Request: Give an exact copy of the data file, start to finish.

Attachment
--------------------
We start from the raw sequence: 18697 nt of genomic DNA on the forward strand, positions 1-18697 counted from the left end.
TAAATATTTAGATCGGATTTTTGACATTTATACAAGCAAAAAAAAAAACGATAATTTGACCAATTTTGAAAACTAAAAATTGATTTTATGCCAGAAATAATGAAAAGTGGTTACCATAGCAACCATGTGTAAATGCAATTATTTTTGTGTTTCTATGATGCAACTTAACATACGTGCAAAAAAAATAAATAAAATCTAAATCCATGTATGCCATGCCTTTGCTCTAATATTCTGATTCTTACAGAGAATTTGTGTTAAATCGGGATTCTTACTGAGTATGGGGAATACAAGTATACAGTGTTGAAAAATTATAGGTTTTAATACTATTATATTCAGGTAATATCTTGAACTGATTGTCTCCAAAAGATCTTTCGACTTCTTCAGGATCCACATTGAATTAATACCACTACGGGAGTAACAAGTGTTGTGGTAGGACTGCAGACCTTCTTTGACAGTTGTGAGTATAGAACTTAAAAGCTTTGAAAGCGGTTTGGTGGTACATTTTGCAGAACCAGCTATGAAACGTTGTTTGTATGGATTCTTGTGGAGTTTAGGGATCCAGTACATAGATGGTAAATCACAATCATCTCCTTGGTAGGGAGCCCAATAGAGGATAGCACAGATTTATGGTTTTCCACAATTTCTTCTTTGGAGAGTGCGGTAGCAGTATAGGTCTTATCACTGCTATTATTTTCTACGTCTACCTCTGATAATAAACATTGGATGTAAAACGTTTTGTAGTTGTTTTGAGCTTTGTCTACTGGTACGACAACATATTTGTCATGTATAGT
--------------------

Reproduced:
We start from the raw sequence: 18697 nt of genomic DNA on the forward strand, positions 1-18697 counted from the left end.
TAAATATTTAGATCGGATTTTTGACATTTATACAAGCAAAAAAAAAAACGATAATTTGACCAATTTTGAAAACTAAAAATTGATTTTATGCCAGAAATAATGAAAAGTGGTTACCATAGCAACCATGTGTAAATGCAATTATTTTTGTGTTTCTATGATGCAACTTAACATACGTGCAAAAAAAATAAATAAAATCTAAATCCATGTATGCCATGCCTTTGCTCTAATATTCTGATTCTTACAGAGAATTTGTGTTAAATCGGGATTCTTACTGAGTATGGGGAATACAAGTATACAGTGTTGAAAAATTATAGGTTTTAATACTATTATATTCAGGTAATATCTTGAACTGATTGTCTCCAAAAGATCTTTCGACTTCTTCAGGATCCACATTGAATTAATACCACTACGGGAGTAACAAGTGTTGTGGTAGGACTGCAGACCTTCTTTGACAGTTGTGAGTATAGAACTTAAAAGCTTTGAAAGCGGTTTGGTGGTACATTTTGCAGAACCAGCTATGAAACGTTGTTTGTATGGATTCTTGTGGAGTTTAGGGATCCAGTACATAGATGGTAAATCACAATCATCTCCTTGGTAGGGAGCCCAATAGAGGATAGCACAGATTTATGGTTTTCCACAATTTCTTCTTTGGAGAGTGCGGTAGCAGTATAGGTCTTATCACTGCTATTATTTTCTACGTCTACCTCTGATAATAAACATTGGATGTAAAACGTTTTGTAGTTGTTTTGAGCTTTGTCTACTGGTACGACAACATATTTGTCATGTATAGT